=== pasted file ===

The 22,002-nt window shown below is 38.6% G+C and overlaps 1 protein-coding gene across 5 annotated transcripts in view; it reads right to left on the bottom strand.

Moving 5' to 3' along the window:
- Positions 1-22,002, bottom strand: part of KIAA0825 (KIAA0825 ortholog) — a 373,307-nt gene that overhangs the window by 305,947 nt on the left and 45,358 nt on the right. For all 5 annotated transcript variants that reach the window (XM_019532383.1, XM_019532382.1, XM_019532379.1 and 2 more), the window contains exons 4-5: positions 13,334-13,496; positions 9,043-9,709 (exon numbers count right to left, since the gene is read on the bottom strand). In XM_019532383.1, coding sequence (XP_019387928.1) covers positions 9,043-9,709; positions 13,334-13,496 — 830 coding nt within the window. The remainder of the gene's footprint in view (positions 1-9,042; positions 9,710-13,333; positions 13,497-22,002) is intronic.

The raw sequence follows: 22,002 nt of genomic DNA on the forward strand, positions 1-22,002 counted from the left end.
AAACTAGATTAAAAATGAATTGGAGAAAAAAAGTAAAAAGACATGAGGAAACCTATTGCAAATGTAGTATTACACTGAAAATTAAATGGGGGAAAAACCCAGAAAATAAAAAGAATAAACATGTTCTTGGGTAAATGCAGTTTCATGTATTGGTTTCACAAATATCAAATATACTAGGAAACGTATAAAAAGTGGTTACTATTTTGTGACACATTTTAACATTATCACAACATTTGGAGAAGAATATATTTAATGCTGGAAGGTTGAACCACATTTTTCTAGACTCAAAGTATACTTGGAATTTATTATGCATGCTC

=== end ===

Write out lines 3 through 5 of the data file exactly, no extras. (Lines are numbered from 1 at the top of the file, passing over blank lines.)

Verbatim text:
- Positions 1-22,002, bottom strand: part of KIAA0825 (KIAA0825 ortholog) — a 373,307-nt gene that overhangs the window by 305,947 nt on the left and 45,358 nt on the right. For all 5 annotated transcript variants that reach the window (XM_019532383.1, XM_019532382.1, XM_019532379.1 and 2 more), the window contains exons 4-5: positions 13,334-13,496; positions 9,043-9,709 (exon numbers count right to left, since the gene is read on the bottom strand). In XM_019532383.1, coding sequence (XP_019387928.1) covers positions 9,043-9,709; positions 13,334-13,496 — 830 coding nt within the window. The remainder of the gene's footprint in view (positions 1-9,042; positions 9,710-13,333; positions 13,497-22,002) is intronic.

The raw sequence follows: 22,002 nt of genomic DNA on the forward strand, positions 1-22,002 counted from the left end.
AAACTAGATTAAAAATGAATTGGAGAAAAAAAGTAAAAAGACATGAGGAAACCTATTGCAAATGTAGTATTACACTGAAAATTAAATGGGGGAAAAACCCAGAAAATAAAAAGAATAAACATGTTCTTGGGTAAATGCAGTTTCATGTATTGGTTTCACAAATATCAAATATACTAGGAAACGTATAAAAAGTGGTTACTATTTTGTGACACATTTTAACATTATCACAACATTTGGAGAAGAATATATTTAATGCTGGAAGGTTGAACCACATTTTTCTAGACTCAAAGTATACTTGGAATTTATTATGCATGCTC